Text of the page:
One question I’m often asked is, “Why did you come to China?”
It’s a simple enough question but I always hesitate because I didn’t come to China for any particular reason. I didn’t have a job lined up, I didn’t know anyone here apart from my relatives. In fact, when I came to Beijing shortly after graduation, I had only planned to stay for two months. I wanted to see what China was like, scout it out, and maybe come back after grad school.
Well, I didn’t end up going to grad school and I’ve been here more than four years now. So I guess a better question is, “Why did I stay in China?”
The guy who came to China because he couldn’t hack it in the States is an expat stereotype. This person usually possesses dim career prospects in America, limited social skills, and comes to China knowing no Mandarin, only to discover that people will pay him exorbitant amounts of money to speak English. I don’t hesitate to admit that when I came to China I was, in some ways, one of these expats.
I studied film production and the University of Southern California. When I graduated, I had two choices: become the assistant of a low-level executive and spend ten years climbing the Hollywood ladder, or grad school. Being allergic to routine and indentured servitude, I decided to apply for an MFA in creative writing.
I took the GRE and, with two months before applications were due, went to China to gather experiences for a short story. But when I went to China, I found that I had a third choice: do just about anything else.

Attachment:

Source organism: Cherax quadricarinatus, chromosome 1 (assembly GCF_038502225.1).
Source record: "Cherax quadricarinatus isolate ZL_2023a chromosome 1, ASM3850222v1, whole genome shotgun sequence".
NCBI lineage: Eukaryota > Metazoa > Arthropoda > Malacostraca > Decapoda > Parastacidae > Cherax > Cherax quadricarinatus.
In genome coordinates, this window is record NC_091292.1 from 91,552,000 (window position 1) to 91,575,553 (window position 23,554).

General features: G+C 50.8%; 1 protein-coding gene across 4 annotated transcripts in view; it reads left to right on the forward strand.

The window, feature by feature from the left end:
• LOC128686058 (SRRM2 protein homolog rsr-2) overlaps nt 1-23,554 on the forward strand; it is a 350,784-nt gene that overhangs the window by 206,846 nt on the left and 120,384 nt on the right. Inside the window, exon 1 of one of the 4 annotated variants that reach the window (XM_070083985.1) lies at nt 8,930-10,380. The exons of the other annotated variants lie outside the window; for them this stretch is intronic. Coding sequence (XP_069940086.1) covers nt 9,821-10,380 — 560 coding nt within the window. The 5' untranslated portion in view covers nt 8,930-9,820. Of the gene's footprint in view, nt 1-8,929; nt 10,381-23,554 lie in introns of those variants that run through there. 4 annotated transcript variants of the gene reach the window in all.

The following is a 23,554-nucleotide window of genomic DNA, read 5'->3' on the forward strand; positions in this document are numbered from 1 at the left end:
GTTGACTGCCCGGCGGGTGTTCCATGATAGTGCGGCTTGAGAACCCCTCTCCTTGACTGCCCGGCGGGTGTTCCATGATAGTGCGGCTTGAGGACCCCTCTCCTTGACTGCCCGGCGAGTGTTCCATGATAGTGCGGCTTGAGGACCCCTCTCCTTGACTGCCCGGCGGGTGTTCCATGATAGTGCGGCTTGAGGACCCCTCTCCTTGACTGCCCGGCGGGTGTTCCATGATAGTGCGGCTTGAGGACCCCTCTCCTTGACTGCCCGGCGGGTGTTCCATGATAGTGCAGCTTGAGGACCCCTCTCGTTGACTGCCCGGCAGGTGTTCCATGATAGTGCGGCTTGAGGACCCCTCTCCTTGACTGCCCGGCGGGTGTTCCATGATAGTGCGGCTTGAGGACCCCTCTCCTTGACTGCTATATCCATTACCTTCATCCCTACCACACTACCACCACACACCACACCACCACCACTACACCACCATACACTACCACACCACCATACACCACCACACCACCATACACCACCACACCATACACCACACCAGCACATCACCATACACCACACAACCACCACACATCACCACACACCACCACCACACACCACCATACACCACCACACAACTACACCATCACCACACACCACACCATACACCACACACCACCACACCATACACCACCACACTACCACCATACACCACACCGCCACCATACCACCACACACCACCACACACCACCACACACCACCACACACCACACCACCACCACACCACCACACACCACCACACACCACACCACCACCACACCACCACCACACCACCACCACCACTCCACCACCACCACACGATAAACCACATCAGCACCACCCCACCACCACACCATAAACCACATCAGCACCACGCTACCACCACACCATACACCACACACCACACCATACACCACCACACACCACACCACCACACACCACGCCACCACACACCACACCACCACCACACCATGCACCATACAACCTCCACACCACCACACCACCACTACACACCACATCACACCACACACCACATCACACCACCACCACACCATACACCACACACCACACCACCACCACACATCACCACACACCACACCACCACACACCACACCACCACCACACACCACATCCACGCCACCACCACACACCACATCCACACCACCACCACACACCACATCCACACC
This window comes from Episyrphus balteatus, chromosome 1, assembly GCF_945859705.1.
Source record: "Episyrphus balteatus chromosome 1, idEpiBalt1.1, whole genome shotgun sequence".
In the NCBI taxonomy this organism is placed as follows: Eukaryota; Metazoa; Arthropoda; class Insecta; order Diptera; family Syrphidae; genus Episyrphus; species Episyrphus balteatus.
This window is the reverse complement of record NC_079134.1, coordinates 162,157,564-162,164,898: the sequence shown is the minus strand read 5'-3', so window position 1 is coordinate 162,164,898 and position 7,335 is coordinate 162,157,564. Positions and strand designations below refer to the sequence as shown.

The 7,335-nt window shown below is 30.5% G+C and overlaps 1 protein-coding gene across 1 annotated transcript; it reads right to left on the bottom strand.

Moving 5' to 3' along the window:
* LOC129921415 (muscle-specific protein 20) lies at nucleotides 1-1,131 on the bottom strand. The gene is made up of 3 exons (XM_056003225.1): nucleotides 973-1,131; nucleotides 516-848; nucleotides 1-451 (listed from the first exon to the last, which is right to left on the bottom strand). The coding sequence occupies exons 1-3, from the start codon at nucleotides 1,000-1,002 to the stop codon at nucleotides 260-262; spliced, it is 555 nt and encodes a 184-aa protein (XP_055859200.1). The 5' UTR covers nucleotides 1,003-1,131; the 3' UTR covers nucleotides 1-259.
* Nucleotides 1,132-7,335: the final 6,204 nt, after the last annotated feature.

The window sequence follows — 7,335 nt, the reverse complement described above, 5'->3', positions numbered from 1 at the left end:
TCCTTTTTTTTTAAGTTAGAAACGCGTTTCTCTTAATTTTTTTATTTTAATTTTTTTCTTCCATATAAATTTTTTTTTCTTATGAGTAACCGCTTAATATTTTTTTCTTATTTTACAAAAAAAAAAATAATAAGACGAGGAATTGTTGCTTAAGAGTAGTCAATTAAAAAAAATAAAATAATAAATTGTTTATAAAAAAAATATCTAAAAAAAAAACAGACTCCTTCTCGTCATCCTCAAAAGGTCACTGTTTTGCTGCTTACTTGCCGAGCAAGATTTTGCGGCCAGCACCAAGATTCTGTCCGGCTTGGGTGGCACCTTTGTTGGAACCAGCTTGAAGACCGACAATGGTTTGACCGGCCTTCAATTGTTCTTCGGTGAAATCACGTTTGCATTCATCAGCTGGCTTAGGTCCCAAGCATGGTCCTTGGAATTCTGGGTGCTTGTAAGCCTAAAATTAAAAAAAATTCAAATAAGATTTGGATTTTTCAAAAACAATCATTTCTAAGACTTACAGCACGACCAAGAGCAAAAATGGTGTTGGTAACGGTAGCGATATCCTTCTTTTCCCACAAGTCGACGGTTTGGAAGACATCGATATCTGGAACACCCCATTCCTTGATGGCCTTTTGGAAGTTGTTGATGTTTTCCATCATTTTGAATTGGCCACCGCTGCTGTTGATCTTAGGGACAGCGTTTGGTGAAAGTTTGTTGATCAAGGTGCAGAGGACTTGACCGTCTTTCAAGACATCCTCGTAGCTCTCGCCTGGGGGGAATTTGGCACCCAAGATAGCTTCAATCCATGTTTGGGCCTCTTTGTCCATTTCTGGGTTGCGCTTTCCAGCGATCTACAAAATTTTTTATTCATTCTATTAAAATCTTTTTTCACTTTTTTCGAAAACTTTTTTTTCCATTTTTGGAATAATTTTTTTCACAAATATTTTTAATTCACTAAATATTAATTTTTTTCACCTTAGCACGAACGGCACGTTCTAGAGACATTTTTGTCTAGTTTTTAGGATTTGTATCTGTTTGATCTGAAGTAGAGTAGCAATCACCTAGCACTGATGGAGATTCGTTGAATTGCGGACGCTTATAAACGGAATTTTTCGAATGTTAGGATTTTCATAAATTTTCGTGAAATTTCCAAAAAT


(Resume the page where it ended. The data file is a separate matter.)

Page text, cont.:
By chance, a friend from college who had also studied film was on a Fulbright but secretly using the money to finance a short film. That’s how I found myself at a nursing home on the outskirts of Beijing, wrangling a busful of kids, while filling in for a cinematographer who was chronically late.
Also by chance, a friend from high school was here teaching English at a vocational school. On Monday evenings he would host an informal English Corner at his family’s penthouse apartment. I was a regular and my friend and I would talk deep into the night after his students left.
At the same time, I had gotten a job at an English training school myself. Possessing dim career prospects in America, I was happy to discover that people would pay me exorbitant amounts of money for me to speak English.
It was through my job and these two friends that I met the people who became my first group of friends in Beijing. Perhaps I was lucky, but the people I met, both Chinese and foreign, were enthusiastic about their lives in a way I hadn’t seen since kindergarten. Those that wanted to make films were making films, those that wanted to go abroad were studying English. They believed that the future could be better than the present and that hope was contagious. Their spirit convinced me to stay as much as their friendship.
In those two short months I discovered that I could live both of my dreams—making films and writing—without having to enter into a system. Who would have thought that making a short film in China would, in some ways, be easier and cheaper than making one in the States? Who could have known that I’d get more ideas for stories by talking to my students than sitting in a writing workshop? I was receiving an education, but without the student loans and morning lectures.
Over these four years I’ve come to realize that living in China isn’t about not being able to hack it in the States, but rather taking advantage of the opportunities in China. Since I’ve been here, China has become the focal point not only of global finance and politics, but also of film and literature. More and more American movies are being filmed in China, and Chinese writers are emerging on the world stage.
In the future, life will be less about whether you can hack it in the States, but whether or not you can hack it in China.
Photograph courtesy of Eric Gregory Powell.